The Student News Site of Tarrant County College

The Collegian

The Student News Site of Tarrant County College

The Collegian

The Student News Site of Tarrant County College

The Collegian

The King of Limbs Radiohead

By Marley Malenfant/feature editor

For all the Radioheads out there, The King of Limbs offers eight tracks to get your Thom Yorke on.

The majority of beats on The King of Limbs are slow-electronic beats with low-pitched guitar riffs throughout the eight tracks. Longtime Radiohead fans may think The King of Limbs is a remastered version of the group’s 1997 album OK Computer.

On the opening track, “Bloom,” the beat has a hip-hop-like loop with a speedy snare. The beat turns into electronic jazz when the bass line and horns come in. Yorke sings at a whisper that’s hard to hear, but it relaxes the listener.

On “Morning Mr. Magpie,” Yorke sounds as though he’s giving someone a verbal middle finger when he barks, “You got some nerve coming here. You stole it all, give it back. Good morning, Mr. Magpie. Now you stole all the magic to my melody.”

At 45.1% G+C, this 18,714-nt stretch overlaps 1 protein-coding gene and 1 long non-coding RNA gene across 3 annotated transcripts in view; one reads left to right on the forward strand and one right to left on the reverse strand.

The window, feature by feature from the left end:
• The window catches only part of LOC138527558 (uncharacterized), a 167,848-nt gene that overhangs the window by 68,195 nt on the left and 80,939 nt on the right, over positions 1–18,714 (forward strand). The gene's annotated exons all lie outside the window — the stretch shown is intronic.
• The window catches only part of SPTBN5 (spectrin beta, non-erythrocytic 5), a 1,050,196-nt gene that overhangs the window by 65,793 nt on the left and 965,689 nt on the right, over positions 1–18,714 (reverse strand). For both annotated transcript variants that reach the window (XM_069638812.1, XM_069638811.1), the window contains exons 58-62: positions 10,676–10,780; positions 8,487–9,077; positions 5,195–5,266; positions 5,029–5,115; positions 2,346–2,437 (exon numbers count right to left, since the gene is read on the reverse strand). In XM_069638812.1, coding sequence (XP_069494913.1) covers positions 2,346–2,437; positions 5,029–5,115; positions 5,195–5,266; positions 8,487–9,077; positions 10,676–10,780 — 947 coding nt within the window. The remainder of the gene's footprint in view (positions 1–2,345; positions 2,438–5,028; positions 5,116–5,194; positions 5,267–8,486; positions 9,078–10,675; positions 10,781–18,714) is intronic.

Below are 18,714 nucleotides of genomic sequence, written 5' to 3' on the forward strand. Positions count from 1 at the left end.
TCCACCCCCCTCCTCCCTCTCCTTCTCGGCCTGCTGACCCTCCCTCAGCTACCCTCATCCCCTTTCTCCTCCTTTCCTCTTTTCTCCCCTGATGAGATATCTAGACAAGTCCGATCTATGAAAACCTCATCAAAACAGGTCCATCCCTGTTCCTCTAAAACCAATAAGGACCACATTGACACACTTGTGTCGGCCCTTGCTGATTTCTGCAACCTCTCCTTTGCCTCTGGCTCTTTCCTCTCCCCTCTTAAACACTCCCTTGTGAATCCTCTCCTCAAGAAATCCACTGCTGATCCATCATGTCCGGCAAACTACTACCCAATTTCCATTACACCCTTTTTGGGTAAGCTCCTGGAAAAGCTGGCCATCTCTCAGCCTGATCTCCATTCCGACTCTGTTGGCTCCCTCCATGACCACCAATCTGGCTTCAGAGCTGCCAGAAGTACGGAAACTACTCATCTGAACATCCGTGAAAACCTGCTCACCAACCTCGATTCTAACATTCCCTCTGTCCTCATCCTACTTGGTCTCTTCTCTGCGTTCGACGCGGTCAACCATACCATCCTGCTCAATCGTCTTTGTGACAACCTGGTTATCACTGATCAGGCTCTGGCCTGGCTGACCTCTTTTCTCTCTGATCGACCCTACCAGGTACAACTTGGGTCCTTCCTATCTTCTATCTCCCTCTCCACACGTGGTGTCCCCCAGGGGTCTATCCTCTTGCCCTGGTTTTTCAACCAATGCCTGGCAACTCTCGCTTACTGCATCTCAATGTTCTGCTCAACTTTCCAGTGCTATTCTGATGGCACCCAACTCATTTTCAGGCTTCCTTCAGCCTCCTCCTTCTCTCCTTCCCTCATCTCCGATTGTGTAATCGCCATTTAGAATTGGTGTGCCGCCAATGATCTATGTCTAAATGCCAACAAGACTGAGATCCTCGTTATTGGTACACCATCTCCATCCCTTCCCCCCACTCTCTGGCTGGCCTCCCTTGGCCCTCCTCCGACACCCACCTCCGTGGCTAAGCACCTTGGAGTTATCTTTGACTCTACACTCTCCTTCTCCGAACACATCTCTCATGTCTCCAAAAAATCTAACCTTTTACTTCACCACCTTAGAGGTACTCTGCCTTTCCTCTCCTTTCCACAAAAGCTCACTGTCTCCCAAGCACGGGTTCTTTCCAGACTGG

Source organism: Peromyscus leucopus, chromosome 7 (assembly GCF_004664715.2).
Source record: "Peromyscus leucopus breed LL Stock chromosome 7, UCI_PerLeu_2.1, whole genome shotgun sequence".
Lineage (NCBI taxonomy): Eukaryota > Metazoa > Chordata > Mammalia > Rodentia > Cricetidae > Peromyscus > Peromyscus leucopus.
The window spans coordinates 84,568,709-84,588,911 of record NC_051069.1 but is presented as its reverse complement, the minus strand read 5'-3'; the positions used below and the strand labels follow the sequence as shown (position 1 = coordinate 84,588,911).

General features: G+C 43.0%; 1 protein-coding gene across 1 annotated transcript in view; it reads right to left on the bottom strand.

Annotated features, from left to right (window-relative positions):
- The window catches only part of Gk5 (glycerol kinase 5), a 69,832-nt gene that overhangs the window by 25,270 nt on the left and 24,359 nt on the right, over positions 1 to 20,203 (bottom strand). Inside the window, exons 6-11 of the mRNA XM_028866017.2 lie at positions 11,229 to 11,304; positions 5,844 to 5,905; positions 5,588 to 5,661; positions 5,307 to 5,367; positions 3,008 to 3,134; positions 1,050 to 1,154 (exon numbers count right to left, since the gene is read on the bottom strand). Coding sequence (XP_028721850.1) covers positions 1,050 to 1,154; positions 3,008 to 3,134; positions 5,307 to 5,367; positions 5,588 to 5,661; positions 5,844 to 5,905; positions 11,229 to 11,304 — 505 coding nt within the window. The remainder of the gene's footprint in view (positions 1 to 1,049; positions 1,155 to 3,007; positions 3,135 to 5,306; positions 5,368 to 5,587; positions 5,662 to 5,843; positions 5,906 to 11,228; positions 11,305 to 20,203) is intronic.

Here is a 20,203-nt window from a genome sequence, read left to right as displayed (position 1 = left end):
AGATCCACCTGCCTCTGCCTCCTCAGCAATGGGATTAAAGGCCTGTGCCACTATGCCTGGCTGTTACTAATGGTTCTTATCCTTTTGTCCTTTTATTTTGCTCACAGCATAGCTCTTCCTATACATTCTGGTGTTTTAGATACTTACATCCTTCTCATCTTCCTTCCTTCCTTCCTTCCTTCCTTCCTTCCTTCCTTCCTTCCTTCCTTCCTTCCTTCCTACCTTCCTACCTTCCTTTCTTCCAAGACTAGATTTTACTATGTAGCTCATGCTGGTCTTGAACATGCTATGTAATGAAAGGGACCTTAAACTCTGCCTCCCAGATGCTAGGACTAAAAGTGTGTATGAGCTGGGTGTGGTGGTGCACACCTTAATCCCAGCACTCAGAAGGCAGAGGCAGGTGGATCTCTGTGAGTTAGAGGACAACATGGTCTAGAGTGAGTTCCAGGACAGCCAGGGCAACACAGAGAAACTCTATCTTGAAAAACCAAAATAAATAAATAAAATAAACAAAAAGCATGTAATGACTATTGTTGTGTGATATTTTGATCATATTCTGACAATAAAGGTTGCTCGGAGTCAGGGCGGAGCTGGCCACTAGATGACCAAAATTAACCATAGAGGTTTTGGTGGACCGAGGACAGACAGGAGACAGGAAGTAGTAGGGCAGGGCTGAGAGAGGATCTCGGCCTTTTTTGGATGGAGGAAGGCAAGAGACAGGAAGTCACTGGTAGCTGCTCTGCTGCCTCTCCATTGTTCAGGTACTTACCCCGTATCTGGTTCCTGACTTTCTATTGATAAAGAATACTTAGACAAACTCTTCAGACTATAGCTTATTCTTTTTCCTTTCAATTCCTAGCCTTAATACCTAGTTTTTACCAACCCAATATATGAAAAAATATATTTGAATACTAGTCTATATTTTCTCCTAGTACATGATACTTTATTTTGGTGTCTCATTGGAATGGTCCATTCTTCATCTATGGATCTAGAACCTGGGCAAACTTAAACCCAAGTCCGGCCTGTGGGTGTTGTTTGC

“Feral” is mostly an instrumental track with a quick snare, a deep bass line and Yorke just humming over the beat.

“Lotus Flower” has more of the experimental electronic beats with a high-pitched Yorke singing over a low bass.

“There’s an empty space inside my heart where the wings take root, so now I’ll set you free, I’ll set you free,” he sings.

Yorke sings over a lullaby piano roll on “Codex.” The song is slow enough to take a nap to.

“Give Up the Ghost” sounds like a bluegrass country song. The listener may wonder if the song belongs on the same album or if Yorke had an underground solo bluegrass album.

“Separator” goes back to the electronic-jazz beats that “Codex” and “Give Up the Ghost” left off.

With eight tracks, the album may leave longtime fans wanting more. The King of Limbs has a relaxed approach.

It’s not OK Computer, but Radiohead showed it’s not afraid to experiment.

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